The Press Complaints Commission (PCC) is to launch an inquiry into the Observer’s decision to publish a transphobic article by Julie Burchill.

The commission acted after receiving 800 complaints from members of the public in relation to the article, which was eventually removed from guardian.co.uk, the website of the Observer’s sister paper.

In a piece headed “Transsexuals should cut it out”, Burchill described trans people as “shims”, “shemales” and “bed-wetters in bad wigs”.

Burchill wrote the article in defence of her friend and fellow writer Suzanne Moore – who had also caused offence in the trans community with some of her remarks in an article that was published first in the New Statesman and then in the Guardian.

On Monday, Scottish Transgender Alliance (STA) warned of “rising transphobia in the British media” in response to a whole host of controversial comments made in the past week by Guardian/Observer columnists’ Suzanne Moore, Julie Bindel and Julie Burchill.

The editor of the Observer, John Mulholland, withdrew Burchill’s column and apologised for the upset that it caused on Monday.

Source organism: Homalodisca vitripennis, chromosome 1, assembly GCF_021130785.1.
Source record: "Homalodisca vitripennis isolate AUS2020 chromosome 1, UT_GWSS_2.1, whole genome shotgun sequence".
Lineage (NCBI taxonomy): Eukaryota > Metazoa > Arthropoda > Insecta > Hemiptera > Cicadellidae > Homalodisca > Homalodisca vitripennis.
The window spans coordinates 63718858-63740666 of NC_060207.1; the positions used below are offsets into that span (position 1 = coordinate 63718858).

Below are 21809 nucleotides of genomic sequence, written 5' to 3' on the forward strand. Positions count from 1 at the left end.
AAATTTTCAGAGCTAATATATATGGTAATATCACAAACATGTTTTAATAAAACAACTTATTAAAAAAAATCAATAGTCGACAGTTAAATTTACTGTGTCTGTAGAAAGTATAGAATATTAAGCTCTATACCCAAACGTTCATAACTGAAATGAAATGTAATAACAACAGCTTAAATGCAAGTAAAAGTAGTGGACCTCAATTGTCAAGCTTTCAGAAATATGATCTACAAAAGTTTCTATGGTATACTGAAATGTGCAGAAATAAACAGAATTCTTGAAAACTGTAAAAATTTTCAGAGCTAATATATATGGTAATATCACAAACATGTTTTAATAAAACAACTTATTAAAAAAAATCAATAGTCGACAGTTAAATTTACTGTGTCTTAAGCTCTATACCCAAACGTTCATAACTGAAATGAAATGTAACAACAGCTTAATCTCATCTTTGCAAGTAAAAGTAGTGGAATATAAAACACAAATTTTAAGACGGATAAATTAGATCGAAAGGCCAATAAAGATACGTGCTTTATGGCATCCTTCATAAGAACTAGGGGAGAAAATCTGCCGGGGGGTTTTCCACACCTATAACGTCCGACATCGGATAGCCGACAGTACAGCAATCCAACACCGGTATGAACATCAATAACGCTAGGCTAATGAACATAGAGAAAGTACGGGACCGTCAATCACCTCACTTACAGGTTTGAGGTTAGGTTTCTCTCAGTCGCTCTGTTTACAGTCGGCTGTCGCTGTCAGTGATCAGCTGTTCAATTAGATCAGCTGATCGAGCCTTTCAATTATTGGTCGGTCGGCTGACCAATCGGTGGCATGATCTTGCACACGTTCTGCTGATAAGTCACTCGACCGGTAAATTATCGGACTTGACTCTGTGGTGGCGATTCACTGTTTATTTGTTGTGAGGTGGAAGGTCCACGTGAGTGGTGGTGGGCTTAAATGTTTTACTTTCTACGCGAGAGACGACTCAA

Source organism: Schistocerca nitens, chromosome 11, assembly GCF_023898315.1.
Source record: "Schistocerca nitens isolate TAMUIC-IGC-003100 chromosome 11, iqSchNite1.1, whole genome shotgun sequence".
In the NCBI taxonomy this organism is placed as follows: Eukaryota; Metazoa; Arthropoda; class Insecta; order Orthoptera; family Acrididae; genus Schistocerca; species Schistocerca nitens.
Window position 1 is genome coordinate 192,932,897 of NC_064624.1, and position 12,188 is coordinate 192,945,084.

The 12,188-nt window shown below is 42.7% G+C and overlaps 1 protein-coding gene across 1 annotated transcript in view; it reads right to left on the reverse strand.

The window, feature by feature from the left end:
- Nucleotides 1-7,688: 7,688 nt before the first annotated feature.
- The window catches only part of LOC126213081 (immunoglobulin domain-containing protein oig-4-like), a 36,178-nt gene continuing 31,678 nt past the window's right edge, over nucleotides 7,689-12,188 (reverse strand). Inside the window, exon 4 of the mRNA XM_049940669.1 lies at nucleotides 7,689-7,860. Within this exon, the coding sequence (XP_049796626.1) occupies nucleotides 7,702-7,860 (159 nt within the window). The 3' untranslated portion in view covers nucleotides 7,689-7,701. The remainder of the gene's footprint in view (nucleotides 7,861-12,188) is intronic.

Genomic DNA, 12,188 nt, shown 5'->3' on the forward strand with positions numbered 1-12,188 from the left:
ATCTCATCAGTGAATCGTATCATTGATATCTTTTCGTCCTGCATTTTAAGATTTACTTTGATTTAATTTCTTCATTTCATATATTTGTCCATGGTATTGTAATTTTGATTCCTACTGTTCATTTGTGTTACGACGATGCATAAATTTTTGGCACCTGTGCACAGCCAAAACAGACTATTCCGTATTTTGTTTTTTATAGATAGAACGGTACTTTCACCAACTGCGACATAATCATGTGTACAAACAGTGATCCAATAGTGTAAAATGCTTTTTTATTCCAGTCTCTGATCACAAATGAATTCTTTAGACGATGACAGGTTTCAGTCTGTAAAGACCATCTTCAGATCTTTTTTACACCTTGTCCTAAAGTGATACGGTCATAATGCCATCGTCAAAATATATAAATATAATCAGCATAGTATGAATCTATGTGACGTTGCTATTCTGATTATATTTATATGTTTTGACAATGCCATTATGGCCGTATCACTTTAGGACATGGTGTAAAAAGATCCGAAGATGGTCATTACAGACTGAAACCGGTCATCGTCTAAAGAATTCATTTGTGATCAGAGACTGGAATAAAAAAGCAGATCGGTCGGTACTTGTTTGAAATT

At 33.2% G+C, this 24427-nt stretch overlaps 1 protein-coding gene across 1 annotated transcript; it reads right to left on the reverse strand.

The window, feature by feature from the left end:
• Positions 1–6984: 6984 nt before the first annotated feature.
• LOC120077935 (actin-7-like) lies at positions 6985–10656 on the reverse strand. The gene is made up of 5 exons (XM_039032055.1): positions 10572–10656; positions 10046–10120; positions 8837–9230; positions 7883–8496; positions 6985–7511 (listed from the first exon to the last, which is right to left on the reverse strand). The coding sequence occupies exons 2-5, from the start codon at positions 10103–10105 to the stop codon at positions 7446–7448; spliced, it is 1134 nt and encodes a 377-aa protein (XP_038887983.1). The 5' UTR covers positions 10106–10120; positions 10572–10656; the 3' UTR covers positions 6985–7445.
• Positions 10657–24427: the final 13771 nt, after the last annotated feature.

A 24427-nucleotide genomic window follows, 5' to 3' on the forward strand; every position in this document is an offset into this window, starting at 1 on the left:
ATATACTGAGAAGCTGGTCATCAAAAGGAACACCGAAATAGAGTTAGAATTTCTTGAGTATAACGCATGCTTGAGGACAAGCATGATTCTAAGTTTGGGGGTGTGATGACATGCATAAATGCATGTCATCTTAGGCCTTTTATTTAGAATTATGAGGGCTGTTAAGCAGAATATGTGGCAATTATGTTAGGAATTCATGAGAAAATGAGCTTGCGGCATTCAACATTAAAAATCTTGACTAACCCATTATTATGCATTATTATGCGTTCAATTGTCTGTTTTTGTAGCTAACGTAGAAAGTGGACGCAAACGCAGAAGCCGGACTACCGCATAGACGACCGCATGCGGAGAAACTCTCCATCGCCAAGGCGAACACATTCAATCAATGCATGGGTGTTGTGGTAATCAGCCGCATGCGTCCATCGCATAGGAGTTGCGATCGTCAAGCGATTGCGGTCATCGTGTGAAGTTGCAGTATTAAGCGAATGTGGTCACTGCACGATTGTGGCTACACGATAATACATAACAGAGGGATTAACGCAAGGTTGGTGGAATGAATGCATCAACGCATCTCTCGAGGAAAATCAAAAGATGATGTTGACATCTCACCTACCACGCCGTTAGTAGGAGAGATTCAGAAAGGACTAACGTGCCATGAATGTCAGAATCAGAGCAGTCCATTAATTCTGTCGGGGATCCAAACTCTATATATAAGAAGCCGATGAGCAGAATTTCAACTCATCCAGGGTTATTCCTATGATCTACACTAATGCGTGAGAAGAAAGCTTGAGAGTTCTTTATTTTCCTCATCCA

The online version of Burchill’s column attracted more than 2,200 comments, most of them negative, before it was taken down.

Last weekend, Liberal Democrat International Development Minister Lynne Featherstone called for Mulholland and Burchill to be sacked over the article.

The Observer’s readers’ editor, Stephen Pritchard, has announced his own internal inquiry into how the column came to be published.

The PCC’s editors’ code of practice states in a clause on discrimination that the press “must avoid prejudicial or pejorative reference to an individual’s race, colour, religion, gender, sexual orientation or to any physical or mental illness or disability”.